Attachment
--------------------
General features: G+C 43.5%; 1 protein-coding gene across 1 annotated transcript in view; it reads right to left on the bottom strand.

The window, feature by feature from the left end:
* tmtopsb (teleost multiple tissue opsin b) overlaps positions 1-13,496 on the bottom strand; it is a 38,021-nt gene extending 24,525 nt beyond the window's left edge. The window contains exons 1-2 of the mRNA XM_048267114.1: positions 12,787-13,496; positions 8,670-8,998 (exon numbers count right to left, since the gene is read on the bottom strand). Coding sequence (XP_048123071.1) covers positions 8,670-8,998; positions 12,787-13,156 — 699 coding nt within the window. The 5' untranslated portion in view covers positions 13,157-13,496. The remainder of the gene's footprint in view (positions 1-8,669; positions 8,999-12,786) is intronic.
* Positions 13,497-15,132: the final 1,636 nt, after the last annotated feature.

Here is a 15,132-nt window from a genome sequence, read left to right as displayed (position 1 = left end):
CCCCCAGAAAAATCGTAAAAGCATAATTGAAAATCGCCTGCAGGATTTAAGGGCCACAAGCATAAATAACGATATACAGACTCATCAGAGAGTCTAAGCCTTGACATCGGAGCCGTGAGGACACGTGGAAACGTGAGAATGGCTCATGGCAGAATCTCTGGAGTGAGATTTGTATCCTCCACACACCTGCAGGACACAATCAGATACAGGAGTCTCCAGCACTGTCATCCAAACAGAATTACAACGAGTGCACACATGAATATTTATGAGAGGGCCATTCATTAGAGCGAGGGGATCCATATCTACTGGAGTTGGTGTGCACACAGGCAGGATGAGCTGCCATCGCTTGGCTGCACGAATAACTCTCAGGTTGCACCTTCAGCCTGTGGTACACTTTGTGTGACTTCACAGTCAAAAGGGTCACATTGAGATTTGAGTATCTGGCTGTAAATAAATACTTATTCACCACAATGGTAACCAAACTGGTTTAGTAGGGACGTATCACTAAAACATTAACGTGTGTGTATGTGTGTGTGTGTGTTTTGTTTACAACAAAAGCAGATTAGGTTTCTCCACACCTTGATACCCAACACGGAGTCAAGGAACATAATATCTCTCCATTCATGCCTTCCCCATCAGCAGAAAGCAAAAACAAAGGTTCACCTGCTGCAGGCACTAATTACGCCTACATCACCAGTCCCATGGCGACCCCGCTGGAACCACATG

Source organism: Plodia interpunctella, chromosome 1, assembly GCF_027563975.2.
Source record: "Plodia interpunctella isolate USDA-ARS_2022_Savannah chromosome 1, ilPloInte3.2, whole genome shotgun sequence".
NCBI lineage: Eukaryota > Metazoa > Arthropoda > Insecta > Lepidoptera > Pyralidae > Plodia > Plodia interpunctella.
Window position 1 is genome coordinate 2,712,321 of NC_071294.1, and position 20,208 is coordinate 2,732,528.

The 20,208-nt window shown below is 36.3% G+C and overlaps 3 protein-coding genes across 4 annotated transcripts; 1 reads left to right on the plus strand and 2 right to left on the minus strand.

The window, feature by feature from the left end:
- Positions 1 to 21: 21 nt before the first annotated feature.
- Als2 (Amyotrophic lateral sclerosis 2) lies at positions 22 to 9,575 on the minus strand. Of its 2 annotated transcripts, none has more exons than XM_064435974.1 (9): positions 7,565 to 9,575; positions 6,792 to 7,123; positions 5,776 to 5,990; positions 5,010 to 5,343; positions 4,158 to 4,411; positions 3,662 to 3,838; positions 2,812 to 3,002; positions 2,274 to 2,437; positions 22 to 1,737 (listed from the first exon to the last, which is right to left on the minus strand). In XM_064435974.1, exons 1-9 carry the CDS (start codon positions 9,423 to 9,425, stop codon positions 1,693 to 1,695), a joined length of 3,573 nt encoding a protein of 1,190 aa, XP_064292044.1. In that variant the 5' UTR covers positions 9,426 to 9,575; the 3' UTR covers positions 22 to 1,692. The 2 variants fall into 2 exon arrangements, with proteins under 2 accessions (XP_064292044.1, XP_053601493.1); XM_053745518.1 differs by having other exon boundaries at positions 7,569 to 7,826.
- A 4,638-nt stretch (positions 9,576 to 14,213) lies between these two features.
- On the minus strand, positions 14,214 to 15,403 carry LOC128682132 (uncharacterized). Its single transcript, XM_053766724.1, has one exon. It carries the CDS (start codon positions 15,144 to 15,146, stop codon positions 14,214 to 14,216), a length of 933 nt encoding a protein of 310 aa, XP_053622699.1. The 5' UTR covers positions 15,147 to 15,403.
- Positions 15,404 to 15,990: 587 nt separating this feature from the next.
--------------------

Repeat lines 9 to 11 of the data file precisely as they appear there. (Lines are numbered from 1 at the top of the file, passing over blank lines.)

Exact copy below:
NCBI lineage: Eukaryota > Metazoa > Arthropoda > Insecta > Lepidoptera > Pyralidae > Plodia > Plodia interpunctella.
Window position 1 is genome coordinate 2,712,321 of NC_071294.1, and position 20,208 is coordinate 2,732,528.

The 20,208-nt window shown below is 36.3% G+C and overlaps 3 protein-coding genes across 4 annotated transcripts; 1 reads left to right on the plus strand and 2 right to left on the minus strand.